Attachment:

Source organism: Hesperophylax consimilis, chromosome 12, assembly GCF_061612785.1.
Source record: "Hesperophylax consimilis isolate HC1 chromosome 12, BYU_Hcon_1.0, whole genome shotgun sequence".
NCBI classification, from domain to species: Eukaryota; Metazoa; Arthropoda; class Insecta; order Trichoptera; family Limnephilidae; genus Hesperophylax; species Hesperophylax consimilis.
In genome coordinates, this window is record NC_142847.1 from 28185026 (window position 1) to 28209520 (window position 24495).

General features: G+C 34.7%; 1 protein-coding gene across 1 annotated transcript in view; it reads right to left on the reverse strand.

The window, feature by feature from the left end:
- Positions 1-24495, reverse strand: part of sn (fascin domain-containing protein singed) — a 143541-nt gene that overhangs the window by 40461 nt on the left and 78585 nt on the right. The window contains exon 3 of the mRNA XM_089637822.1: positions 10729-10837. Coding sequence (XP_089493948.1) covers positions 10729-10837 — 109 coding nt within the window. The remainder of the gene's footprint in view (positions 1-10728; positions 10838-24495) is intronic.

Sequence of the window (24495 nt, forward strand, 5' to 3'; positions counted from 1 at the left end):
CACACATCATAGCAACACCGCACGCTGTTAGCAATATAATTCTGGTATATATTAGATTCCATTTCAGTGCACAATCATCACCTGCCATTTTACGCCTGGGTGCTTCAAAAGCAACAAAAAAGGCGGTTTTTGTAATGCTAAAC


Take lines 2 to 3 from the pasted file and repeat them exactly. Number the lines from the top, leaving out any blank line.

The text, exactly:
Source record: "Hesperophylax consimilis isolate HC1 chromosome 12, BYU_Hcon_1.0, whole genome shotgun sequence".
NCBI classification, from domain to species: Eukaryota; Metazoa; Arthropoda; class Insecta; order Trichoptera; family Limnephilidae; genus Hesperophylax; species Hesperophylax consimilis.